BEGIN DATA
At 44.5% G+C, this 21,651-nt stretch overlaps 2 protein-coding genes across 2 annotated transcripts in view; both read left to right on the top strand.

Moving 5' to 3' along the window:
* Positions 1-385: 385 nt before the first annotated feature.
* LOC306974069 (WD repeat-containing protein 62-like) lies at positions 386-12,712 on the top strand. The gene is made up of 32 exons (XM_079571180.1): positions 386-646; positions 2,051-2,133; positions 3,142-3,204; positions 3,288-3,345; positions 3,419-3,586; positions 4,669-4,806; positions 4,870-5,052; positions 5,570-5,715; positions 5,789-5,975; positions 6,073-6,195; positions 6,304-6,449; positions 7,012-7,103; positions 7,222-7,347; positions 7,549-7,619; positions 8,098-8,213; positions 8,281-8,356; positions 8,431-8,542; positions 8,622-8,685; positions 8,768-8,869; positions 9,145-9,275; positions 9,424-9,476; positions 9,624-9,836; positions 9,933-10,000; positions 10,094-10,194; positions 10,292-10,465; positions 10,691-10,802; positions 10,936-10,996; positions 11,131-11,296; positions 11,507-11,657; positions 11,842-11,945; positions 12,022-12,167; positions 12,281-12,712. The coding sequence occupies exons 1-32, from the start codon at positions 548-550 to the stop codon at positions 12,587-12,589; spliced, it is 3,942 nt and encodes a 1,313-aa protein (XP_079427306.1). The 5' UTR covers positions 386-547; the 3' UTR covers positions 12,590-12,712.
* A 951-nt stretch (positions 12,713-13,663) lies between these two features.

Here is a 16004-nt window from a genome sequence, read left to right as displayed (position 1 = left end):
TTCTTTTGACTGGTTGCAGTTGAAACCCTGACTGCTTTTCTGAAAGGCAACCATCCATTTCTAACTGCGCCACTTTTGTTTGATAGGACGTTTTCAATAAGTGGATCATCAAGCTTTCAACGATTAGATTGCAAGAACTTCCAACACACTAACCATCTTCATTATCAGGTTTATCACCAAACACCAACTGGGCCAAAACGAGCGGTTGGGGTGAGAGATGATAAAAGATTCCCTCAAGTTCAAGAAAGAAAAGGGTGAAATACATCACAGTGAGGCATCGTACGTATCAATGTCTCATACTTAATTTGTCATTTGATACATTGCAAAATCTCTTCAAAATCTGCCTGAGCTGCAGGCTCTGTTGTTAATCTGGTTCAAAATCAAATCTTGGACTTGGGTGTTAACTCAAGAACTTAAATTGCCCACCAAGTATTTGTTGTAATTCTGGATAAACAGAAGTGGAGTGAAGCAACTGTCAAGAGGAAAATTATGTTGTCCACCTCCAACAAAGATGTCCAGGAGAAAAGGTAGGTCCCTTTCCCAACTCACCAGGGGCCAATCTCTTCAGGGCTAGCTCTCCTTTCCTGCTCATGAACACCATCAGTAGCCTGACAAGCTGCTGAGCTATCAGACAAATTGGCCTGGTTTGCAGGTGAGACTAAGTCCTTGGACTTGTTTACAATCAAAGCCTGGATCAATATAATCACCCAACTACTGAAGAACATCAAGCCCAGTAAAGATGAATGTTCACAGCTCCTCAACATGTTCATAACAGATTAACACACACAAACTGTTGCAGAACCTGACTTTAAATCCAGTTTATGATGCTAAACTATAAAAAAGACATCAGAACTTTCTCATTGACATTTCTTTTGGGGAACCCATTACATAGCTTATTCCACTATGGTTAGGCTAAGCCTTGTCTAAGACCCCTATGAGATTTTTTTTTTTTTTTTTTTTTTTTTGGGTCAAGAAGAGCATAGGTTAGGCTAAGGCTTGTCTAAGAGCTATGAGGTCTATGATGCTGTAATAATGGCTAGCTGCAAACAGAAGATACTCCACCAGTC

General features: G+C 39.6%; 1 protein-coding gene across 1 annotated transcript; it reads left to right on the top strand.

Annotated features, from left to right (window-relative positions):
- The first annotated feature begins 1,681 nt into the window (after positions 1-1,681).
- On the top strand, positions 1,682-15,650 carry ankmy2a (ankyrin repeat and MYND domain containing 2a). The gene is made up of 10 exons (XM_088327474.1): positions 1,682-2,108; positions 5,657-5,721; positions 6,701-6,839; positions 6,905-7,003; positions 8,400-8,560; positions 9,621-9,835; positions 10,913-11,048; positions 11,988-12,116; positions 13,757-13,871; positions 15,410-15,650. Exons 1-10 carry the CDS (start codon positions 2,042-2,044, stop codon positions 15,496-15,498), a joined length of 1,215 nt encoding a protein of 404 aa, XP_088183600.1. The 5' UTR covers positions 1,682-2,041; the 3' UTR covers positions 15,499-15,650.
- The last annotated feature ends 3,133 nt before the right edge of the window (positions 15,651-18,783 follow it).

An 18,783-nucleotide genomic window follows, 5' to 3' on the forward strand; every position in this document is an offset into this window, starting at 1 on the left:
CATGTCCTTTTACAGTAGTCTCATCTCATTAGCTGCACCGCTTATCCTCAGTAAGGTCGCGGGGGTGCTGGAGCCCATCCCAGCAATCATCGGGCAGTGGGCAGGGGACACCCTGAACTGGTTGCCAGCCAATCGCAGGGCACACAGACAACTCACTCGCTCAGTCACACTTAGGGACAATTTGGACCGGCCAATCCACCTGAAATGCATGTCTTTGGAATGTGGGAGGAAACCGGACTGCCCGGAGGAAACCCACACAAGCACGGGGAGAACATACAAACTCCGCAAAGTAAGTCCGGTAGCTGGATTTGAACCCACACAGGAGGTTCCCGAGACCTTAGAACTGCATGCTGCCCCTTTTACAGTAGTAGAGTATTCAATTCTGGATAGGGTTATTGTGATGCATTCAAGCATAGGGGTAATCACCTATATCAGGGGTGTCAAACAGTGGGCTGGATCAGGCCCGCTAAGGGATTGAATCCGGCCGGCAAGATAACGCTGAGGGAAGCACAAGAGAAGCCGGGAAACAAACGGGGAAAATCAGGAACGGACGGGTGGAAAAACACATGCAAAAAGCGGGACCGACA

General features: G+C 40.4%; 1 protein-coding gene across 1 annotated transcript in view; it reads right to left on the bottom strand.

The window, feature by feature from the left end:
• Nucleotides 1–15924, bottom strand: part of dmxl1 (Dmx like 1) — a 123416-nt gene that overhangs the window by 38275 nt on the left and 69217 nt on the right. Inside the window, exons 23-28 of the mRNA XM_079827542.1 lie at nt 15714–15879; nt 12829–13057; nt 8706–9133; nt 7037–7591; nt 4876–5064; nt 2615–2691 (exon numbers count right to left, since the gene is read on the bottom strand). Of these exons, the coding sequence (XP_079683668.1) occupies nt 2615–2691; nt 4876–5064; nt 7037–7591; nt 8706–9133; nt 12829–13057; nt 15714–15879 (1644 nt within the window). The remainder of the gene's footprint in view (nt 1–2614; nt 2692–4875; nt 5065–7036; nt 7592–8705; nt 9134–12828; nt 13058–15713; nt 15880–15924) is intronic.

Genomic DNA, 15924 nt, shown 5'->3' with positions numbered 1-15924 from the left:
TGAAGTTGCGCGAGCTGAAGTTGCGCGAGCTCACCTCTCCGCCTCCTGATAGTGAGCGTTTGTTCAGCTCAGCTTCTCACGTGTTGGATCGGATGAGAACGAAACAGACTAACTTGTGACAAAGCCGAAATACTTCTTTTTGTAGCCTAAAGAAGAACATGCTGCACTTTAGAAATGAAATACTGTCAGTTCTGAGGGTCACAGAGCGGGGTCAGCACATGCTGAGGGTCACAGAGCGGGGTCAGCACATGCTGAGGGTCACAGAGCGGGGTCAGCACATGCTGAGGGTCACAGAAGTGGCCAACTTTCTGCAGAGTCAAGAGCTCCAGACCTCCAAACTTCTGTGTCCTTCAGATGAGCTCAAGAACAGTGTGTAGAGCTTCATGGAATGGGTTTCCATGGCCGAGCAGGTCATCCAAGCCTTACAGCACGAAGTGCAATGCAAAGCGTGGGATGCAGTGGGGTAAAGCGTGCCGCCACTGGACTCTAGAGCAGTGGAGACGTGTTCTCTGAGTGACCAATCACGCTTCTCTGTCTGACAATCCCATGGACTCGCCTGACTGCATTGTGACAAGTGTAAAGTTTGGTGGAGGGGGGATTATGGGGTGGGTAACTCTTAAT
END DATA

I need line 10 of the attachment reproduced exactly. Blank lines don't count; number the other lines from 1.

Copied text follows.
- The first annotated feature begins 1,681 nt into the window (after positions 1-1,681).